Spain elections results: Investors want actions, not promises
Spanish investors hope the incoming government will set to work quickly and announce what measures it will implement to help resolve the country’s economic and financial crisis.
“The time now is for action, not speeches, both at the Spanish and European levels” said Angel Martinez-Aldama, director general of Inverco, Spain’s asset management and pensions funds association.
Mariano Rajoy’s right of centre Partido Popular (PP) won Sunday’s general elections with an absolute majority with 186 seats in the 350-seat parliament, which will allow it to push through a programme of fiscal, economic and labour market reforms.
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The new government will only take office once it has been approved by the parliament on December 22, though analysts and market participants hope Rajoy will detail some of his policies and announce the names of key ministers in his government team before that.
The markets are not interested in promises but expects the new government to take some practical measures to deal with the crisis, said Félix González, director of Capitalia Familiar an independent Spanish investment boutique, in a radio interview with Negocios.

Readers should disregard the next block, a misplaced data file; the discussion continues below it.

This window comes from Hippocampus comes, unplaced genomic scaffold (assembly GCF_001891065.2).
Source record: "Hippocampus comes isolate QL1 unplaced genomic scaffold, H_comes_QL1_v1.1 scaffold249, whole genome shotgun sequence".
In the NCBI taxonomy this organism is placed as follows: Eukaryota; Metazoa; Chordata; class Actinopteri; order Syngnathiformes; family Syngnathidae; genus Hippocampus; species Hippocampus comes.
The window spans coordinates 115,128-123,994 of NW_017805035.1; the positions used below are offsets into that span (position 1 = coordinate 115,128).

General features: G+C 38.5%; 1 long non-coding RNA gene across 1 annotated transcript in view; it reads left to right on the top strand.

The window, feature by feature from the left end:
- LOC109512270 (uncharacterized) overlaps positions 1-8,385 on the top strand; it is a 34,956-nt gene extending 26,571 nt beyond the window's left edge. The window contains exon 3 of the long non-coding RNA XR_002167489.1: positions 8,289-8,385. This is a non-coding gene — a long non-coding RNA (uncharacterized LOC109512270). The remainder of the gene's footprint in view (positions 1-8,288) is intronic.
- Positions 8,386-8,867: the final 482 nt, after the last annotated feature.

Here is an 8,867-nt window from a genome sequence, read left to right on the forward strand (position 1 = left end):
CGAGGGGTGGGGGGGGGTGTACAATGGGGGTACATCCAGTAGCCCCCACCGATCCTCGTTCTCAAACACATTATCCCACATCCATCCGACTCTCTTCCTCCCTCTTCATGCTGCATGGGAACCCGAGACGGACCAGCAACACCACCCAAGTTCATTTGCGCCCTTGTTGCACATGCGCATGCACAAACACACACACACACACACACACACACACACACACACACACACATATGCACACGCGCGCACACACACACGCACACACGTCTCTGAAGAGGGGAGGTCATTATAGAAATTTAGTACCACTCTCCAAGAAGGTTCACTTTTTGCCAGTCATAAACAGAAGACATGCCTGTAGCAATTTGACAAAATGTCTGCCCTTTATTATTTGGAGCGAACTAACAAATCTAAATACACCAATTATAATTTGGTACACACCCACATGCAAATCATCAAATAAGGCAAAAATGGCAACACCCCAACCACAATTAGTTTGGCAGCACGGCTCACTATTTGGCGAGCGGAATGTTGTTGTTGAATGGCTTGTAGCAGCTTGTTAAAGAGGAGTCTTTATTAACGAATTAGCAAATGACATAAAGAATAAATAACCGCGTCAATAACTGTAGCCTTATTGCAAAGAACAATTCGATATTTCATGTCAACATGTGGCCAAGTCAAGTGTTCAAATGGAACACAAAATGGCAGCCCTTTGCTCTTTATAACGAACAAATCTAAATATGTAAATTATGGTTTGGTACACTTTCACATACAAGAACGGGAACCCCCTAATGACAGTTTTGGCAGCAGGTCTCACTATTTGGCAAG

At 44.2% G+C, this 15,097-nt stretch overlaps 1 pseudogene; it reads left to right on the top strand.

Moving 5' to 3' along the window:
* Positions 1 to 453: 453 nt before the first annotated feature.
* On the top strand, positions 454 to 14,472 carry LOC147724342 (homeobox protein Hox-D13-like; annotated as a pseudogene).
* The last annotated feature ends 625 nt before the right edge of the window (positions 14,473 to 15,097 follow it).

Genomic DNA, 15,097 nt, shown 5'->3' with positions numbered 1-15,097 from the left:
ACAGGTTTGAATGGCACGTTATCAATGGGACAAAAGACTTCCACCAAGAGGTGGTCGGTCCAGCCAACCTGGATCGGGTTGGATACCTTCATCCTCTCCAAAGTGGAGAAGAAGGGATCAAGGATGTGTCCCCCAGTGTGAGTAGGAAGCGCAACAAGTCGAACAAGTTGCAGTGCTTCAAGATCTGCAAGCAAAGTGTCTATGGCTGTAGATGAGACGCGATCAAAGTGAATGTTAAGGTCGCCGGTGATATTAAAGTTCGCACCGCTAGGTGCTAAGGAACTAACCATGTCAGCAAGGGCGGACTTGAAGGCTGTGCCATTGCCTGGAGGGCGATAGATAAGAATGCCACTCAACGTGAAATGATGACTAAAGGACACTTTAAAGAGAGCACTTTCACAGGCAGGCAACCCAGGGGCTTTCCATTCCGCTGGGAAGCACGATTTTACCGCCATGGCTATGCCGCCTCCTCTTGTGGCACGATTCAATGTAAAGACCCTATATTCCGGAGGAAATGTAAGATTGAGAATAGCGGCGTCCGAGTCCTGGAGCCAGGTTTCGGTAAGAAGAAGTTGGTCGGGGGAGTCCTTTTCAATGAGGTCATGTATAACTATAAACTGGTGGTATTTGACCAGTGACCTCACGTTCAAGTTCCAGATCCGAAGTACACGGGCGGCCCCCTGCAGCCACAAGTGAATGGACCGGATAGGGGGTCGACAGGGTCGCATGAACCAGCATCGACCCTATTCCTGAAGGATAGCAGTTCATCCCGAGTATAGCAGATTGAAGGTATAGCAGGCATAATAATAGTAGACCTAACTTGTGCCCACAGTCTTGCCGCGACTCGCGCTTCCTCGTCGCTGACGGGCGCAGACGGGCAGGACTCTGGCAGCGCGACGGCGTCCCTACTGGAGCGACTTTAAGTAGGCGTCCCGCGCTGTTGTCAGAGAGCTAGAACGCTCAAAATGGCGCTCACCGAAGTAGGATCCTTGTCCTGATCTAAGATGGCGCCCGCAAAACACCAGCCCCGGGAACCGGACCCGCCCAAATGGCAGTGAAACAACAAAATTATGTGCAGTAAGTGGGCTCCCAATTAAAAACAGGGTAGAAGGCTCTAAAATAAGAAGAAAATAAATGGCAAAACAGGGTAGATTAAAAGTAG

The government should implement measures as soon as possible. “The market needs facts not hopes. We are facing difficult times and the risk premium [paid on Spanish sovereign debt] remains unsustainable in the medium term,” González said.
Underlining the urgency, Spain’s borrowing costs rose to record levels last week and the country risks following in the footsteps of Greece, Portugal and Ireland as the next victim of the eurozone’s debt crisis.
By mid-Monday morning, Spain’s 10-year bond yield rose to 6.566% in Madrid from 6.379% on Friday. The gap between Spanish and German borrowing costs initially fell by a few points early in the day but rose again to 470 points. The Ibex index was down 1.9%.
The PP’s victory which had been expected, is unlikely in itself to change the mood in the markets which continue to be affected by the lack of a resolution in the eurozone crisis as well as by domestic concerns, said analysts. Rajoy is already under pressure to give more details of his policies to overcome the crisis which has seen growth stagnate and pushed unemployment to more than five million or 23% of the workforce.
Many asset managers are taking a wait and see attitude. Local business sentiment will depend on how quickly the new government puts into action its programme of reforms. In the meantime, the country’s sovereign debt risk premium will be tested again on Tuesday with another treasury auction.